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From youth of such a season, 'fore noble Lucius Present yourself, desire his service, tell him Wherein you are happy, (which you'll make him

know, If that his head have ear in musick,) doubtless With joy he will embrace you; for he's honourable, And, doubling that, most holy. Your means abroad? You have me, rich; and I will never fail Beginning, nor supplyment. Imo.

. Thou art all the comfort The gods will diet me with. Pr’ythee, away: There's more to be consider'd ; but we'll even All that good time will give us: This attempt I'm soldier to, and will abide it with A prince's courage. Away, I pr’ythee.

Pis. Well, madam, we must take a short farewell; Lest, being miss'd, I be suspected of Your carriage from the court. My noble mistress, Here is a box : I had it from the queen; What's in't is precious; if you are sick at sea, Or stomach-qualm'd at land, a dram of this Will drive away distemper.-To some shade, Ard fit you to your manhood :-May the gods Direct you to the best! Imo.

Amen: I thank thee.

TExeunt.

And fit ve away distent land, a de

6 Wherein you are happy,] i. e. wherein you are accomplished.

7- your means abroad, &c.] As for your subsistence abroad, you may rely on me. 8 - This attempt

I'm soldier to,] i.e. I am equal to this attempt; I have enough of ardour to undertake it.

SCENE V.
A Room in Cymbeline's Palace.
Enter CYMBELINE, Queen, CLOTEN, Lucius, and

Lords.
Cym. Thus far ; and so farewell.
Luc.

Thanks, royal sir.
My emperor hath wrote; I must from hence;
And am right sorry, that I must report ye
My master's enemy.
Cym.

Our subjects, sir,
Will not endure his yoke; and for ourself
To show less sovereignty than they, must needs
Appear unkinglike.
Luc.

So, sir, I desire of you
A conduct oyer land, to Milford-Haven.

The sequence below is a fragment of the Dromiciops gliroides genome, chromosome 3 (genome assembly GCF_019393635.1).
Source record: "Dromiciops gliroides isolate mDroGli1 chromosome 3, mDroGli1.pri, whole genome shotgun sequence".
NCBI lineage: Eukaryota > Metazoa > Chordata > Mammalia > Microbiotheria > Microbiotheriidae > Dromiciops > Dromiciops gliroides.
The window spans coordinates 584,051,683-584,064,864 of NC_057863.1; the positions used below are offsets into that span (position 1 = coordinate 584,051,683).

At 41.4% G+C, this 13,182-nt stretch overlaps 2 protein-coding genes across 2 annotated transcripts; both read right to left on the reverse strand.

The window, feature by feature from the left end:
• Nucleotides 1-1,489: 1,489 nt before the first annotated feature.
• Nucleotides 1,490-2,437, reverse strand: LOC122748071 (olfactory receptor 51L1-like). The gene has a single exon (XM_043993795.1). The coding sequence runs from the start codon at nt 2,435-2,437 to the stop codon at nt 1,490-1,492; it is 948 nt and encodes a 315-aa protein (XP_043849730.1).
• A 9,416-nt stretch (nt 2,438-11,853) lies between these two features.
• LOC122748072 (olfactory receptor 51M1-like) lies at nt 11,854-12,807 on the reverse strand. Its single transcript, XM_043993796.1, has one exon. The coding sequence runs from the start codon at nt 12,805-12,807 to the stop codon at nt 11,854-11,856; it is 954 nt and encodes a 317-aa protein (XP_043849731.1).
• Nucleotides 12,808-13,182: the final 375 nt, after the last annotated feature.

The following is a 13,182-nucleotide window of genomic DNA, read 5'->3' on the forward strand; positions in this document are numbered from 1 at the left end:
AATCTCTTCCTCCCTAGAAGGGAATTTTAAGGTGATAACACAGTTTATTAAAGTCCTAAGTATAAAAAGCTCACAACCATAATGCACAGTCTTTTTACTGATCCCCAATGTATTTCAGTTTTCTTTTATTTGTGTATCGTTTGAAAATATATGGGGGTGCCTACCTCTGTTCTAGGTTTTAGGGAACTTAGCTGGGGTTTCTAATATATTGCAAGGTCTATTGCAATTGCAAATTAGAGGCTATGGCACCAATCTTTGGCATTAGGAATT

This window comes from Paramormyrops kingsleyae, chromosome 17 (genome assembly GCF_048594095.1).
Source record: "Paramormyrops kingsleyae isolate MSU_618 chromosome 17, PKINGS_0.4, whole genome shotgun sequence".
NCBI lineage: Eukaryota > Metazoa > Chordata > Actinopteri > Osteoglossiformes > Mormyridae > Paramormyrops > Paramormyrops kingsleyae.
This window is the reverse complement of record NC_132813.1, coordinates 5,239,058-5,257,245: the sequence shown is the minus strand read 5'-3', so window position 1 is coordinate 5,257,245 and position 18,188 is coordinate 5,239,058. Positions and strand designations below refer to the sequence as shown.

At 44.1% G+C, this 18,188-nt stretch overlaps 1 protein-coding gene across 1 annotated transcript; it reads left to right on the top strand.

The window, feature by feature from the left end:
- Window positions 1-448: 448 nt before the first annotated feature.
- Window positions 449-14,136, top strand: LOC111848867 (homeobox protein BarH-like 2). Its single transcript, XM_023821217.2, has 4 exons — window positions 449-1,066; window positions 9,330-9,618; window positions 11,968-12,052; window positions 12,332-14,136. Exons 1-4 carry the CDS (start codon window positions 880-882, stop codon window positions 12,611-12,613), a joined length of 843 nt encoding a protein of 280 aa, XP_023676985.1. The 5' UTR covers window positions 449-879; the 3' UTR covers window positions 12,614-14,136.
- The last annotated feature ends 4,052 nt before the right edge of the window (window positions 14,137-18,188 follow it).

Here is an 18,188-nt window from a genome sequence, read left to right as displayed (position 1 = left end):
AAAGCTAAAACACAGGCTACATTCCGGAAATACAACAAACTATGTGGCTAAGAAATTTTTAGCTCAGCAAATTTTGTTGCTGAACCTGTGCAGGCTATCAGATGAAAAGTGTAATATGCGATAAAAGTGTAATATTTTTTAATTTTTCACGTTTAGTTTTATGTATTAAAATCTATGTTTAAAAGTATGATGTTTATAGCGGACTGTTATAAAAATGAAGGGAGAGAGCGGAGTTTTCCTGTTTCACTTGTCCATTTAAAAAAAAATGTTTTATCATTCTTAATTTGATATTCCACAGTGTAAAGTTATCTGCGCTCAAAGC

Madam, all joy befal your grace, and you!

Cym. My lords, you are appointed for that office; The due of honour in no point omitisom So, farewell, noble Lucius, , Luc.

. Your hand, my lord. Clo. Receive it friendly : but from this time forth I wear it as your enemy. Luç

Sir, the event Is yet to name the winner : Fare you well, Cym. Leave not the worthy Lucius, good my

lords, Till he haye cross'd the Severn.Happiness!

[E.reunt Lucius, and Lords. Queen. He goes hence frowning ; but it honours That we have given him cause, Clo.

'Tis all the better ; Your valiant Britons have their wishes in it.

us,

Cym. Lucius hath wrote already to the emperor How it goes here. It fits us therefore, ripely, Our chariots and our horsemen be in readiness : The powers that he already hath in Gallia Will soon be drawn to head, from whence he moves His war for Britain. Queen.

'Tis not sleepy business ; But must be look”d to speedily, and strongly.

Cym. Our expectation that it would be thus, : Hath made us forward. But, my gentle queen, Where is our daughter? She hath not appear’d " Before the Roman, nor to us hath tender'd , The duty of the day : She looks us like A thing more made of malice, than of duty :. We have noted it.-Call her before us; for We have been too slight in sufferance...

[Exit an Attendant. Queen.